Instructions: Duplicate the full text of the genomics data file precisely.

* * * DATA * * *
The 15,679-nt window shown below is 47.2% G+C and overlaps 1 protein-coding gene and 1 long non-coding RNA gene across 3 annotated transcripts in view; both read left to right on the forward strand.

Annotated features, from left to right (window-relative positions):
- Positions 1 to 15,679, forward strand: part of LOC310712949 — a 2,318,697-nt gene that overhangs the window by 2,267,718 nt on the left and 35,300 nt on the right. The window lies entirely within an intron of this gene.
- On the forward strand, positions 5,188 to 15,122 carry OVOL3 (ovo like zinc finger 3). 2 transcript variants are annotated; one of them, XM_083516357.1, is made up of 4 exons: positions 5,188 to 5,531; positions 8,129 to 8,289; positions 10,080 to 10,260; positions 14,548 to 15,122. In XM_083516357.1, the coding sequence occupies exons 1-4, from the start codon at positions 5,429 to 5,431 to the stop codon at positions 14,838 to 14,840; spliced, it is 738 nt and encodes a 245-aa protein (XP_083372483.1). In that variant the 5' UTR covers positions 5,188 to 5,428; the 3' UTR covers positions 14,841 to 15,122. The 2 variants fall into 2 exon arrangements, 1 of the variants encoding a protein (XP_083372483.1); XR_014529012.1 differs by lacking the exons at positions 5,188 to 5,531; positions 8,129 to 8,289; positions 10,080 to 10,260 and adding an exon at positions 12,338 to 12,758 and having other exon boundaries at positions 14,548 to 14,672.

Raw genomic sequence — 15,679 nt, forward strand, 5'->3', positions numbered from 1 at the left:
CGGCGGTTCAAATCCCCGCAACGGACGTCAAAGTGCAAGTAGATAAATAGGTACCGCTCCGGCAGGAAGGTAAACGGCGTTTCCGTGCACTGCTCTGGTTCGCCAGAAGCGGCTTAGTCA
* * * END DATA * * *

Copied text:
The 15,679-nt window shown below is 47.2% G+C and overlaps 1 protein-coding gene and 1 long non-coding RNA gene across 3 annotated transcripts in view; both read left to right on the forward strand.

Annotated features, from left to right (window-relative positions):
- Positions 1 to 15,679, forward strand: part of LOC310712949 — a 2,318,697-nt gene that overhangs the window by 2,267,718 nt on the left and 35,300 nt on the right. The window lies entirely within an intron of this gene.
- On the forward strand, positions 5,188 to 15,122 carry OVOL3 (ovo like zinc finger 3). 2 transcript variants are annotated; one of them, XM_083516357.1, is made up of 4 exons: positions 5,188 to 5,531; positions 8,129 to 8,289; positions 10,080 to 10,260; positions 14,548 to 15,122. In XM_083516357.1, the coding sequence occupies exons 1-4, from the start codon at positions 5,429 to 5,431 to the stop codon at positions 14,838 to 14,840; spliced, it is 738 nt and encodes a 245-aa protein (XP_083372483.1). In that variant the 5' UTR covers positions 5,188 to 5,428; the 3' UTR covers positions 14,841 to 15,122. The 2 variants fall into 2 exon arrangements, 1 of the variants encoding a protein (XP_083372483.1); XR_014529012.1 differs by lacking the exons at positions 5,188 to 5,531; positions 8,129 to 8,289; positions 10,080 to 10,260 and adding an exon at positions 12,338 to 12,758 and having other exon boundaries at positions 14,548 to 14,672.

Raw genomic sequence — 15,679 nt, forward strand, 5'->3', positions numbered from 1 at the left:
CGGCGGTTCAAATCCCCGCAACGGACGTCAAAGTGCAAGTAGATAAATAGGTACCGCTCCGGCAGGAAGGTAAACGGCGTTTCCGTGCACTGCTCTGGTTCGCCAGAAGCGGCTTAGTCA